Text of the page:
Magnetic Poetry Creativity October 26, 2013Posted by keithsawyer in Uncategorized.
Tags: creativity kit
I just opened my new box of Magnetic Poetry–those tiny refrigerator magnets, each with one word, that you can string together on your fridge when the creative urge strikes you. This isn’t the original set; it’s a new collection of words titled the “Creativity Kit.”
First, you have to peel the words apart; they come in sheets, each with between 10 and 20 words loosely connected together. But I don’t want to separate the words that were printed together (presumably at random) on this sheet:
OF IMPOSSIBLE MACHINES
WITH UNKNOWN DEFINITIONS
IN A MILLION DIRECTIONS
WITHOUT FEAR SAUSAGE
TOO MUCH SURE REALITY
I can’t top that poem!
The Secret of San Francisco’s Entrepreneurial Success October 20, 2013Posted by keithsawyer in Innovative networks, Regional innovation, Uncategorized.
Tags: johnny hwin, nathan heller, new yorker, the sub
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I’ve been reading and re-reading an awesome article about San Francisco’s entrepreneurial culture, by Nathan Heller in the New Yorker magazine.* Heller spent some time shadowing Johnny Hwin, an entrepreneur and musician who he calls “one of the best-connected kids in San Francisco.” Heller’s article is driven by a puzzle he can’t figure out:
Hwin is “a collective kid who, for reasons I still didn’t understand, seemed to have mastered everything about the new Bay Area and how it worked….I didn’t understand how people like Hwin appeared to float above the exigencies of career….If I hoped to understand the first thing about American culture in this decade, I realized, I’d need to figure out exactly what was going on in San Francisco.”
Heller’s article is long and brilliantly written. To really get the full sense of what he learned, you really need to read the full article. But here I’ve excerpted some highlights:
The art and technology collective called the Sub…is part of a network of places where the new mode of American success is being borne out…..a blend of business and small-scale creative art.
Hwin has been working as a musician, a tech entrepreneur, and an investor in other people’s startups. His two-person band, Cathedrals, just released a debut single and is producing an album. He and a friend are managing investments of up to two hundred and fifty thousand dollars in private companies.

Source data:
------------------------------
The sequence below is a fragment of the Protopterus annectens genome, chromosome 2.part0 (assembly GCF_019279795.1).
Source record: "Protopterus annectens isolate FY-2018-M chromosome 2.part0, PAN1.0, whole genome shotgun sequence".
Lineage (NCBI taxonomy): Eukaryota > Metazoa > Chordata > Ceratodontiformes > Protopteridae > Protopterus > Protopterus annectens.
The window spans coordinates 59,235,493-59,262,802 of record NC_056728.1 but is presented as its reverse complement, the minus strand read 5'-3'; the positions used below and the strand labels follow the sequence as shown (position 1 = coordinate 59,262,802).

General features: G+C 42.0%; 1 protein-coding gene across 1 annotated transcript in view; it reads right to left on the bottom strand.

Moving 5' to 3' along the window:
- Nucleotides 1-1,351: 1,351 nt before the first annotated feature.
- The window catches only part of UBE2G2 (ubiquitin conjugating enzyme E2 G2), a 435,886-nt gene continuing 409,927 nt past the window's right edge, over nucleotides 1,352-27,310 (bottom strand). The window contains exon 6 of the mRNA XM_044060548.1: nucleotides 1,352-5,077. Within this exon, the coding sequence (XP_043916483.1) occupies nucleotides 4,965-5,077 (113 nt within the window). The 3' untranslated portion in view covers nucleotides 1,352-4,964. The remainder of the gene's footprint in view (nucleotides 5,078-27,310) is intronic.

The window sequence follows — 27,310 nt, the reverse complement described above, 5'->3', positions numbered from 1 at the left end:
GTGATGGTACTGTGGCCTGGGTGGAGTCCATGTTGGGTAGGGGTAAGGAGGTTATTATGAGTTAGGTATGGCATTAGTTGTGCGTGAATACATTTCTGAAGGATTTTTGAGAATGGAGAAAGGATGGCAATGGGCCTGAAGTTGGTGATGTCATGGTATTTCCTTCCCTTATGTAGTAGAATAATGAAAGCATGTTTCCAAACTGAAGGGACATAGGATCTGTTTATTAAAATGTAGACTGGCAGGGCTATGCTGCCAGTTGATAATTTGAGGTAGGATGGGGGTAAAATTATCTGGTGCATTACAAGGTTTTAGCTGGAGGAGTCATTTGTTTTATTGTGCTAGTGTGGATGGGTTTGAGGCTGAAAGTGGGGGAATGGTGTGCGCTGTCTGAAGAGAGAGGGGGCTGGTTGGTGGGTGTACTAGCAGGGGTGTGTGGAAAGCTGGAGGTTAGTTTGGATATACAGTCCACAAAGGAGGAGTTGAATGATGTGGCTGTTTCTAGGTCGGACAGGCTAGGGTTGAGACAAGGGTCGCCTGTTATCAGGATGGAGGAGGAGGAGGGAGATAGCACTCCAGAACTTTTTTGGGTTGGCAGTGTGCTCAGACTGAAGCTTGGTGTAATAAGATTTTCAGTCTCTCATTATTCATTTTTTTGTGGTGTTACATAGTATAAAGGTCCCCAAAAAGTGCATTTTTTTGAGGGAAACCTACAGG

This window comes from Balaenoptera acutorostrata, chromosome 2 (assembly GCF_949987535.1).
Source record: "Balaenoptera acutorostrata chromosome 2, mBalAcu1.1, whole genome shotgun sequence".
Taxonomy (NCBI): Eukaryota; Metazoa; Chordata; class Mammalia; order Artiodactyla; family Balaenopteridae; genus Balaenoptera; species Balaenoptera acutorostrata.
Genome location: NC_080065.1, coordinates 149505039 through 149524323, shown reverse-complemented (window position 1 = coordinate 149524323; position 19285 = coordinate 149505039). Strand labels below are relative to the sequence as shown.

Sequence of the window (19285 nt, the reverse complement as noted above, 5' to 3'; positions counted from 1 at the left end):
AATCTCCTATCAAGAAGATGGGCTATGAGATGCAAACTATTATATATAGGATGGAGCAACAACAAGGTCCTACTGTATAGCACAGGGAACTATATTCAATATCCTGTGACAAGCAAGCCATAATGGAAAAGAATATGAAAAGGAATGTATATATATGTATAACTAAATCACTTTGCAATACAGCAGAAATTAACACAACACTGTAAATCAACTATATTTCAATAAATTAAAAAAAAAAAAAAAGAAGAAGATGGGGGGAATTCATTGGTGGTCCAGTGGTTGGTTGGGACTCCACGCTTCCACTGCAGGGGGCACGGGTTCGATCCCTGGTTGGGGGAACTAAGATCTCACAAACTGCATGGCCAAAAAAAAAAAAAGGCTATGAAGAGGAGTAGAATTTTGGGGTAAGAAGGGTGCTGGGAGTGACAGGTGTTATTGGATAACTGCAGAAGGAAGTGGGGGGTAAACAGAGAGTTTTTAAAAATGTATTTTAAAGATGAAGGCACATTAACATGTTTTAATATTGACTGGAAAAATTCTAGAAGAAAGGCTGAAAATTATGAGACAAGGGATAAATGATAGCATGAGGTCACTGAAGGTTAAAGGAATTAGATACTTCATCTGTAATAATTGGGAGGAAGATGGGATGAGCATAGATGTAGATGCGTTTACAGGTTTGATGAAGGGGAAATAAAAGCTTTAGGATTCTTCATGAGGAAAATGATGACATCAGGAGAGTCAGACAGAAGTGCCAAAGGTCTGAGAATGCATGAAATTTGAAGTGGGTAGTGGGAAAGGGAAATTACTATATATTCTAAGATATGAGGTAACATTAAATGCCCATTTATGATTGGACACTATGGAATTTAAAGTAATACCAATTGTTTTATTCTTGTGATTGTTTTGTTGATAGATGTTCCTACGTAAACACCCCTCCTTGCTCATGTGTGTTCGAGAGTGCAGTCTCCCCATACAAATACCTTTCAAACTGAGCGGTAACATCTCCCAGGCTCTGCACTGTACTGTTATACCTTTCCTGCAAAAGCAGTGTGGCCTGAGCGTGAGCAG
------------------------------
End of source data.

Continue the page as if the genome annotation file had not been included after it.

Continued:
People who are young and urban and professionally diffuse [the three business card life] tend to regard success in terms of autonomy–designing your life as you want–rather than Napoleonic domination.
San Francisco’s young entrepreneurs appear less concerned about flaunting their earnings than about showing that they can act imaginatively, with conspicuously noble ethics. Hwin is into “creative, mindful living” in part because it helped his business interests.
In the second half of the article, Heller picks up on this theme of “business interests” blending with creative and mindful living, and begins to delve down into the underlying core of the culture:
In 1966, Hendrik Hertsberg wrote about San Francisco’s “new bohemianism” of the Hippies and the Beats. The youth, the upward dreams, the emphasis on lifestyle over other status markers, the disdain for industrial hierarchy, the social benefits of good deeds and warm thoughts–only proper nouns distinguish this description from a portrait of the startup culture in the Bay Area. It is startling to realize that urban tech life is the closest heir to the spirit of the sixties, and its creative efflorescence, that the country has so far produced.
But Heller’s article ends on a critical note:
The result is a rising metropolitan generation that is creative, thoughtful, culturally charismatic, swollen with youthful generosity and dreams–and fundamentally invested in the sovereignty of private enterprise…. I just sat there, wondering whether this was it, the kingdom of which we so wildly, and so effortlessly, dreamed.